Family Law – Custody
Custody is the right of a parent to exercise physical care and control in respect of the upbringing of his or her child on a day-to-day basis. The married parents of a child are automatically joint guardians and joint custodians of their child.
Where married parents have separated or divorced, they can decide between themselves on custody arrangements for their children. If they cannot agree, they may try to work out an arrangement through mediation but if that fails they must apply to the court for a final decision.
Where children are born outside of marriage the mother has an automatic right to custody. A father who is not married to the mother of his child can apply to the court for custody in the absence of agreement. It is not necessary for a father to have guardianship rights before he applies for custody.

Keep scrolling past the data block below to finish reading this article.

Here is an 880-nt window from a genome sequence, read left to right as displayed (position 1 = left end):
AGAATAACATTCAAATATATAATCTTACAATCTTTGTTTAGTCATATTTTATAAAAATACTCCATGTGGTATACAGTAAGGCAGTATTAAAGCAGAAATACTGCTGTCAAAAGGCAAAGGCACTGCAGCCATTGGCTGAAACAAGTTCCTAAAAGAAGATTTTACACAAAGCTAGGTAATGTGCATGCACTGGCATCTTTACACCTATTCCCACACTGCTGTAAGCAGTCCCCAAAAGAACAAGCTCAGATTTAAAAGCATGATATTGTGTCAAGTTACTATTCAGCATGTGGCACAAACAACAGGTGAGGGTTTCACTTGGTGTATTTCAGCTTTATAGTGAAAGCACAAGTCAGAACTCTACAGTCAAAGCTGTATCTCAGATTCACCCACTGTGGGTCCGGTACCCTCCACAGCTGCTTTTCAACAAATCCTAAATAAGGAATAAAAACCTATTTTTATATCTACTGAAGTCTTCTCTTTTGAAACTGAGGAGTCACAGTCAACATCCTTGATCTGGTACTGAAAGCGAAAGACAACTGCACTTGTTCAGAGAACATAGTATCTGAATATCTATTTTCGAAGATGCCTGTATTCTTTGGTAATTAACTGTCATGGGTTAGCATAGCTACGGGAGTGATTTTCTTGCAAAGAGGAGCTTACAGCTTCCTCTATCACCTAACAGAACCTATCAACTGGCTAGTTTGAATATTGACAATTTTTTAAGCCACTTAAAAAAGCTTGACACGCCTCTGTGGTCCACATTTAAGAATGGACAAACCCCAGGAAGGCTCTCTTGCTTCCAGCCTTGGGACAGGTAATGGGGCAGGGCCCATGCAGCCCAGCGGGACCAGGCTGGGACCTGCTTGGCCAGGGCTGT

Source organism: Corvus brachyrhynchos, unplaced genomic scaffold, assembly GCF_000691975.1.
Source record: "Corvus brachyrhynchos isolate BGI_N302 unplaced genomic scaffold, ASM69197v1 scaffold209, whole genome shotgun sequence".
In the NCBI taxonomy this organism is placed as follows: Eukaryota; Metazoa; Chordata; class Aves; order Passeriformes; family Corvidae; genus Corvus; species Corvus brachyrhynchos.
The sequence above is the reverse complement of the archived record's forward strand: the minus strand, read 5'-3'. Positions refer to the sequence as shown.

The following may apply for custody:
- a person who is a relative of a child or
- a person with whom the child resides if that person is or was married to, or in a civil partnership with, or has cohabited with the parent of the child for a period of at least three years and has shared the day-to-day care of the child for at least two years or
- a person with whom the child resides and who has had the day-to-day care of the child for a continuous period of not less than 12 months and the child has no parent or guardian who is willing or able to exercise the rights and responsibilities of guardianship in respect of the child.
A person who is a guardian and who does not have custody (jointly or otherwise) or from whom custody of the child has been taken can apply for custody order under section 11 of the Guardianship of Infants Act 1964 (as amended).
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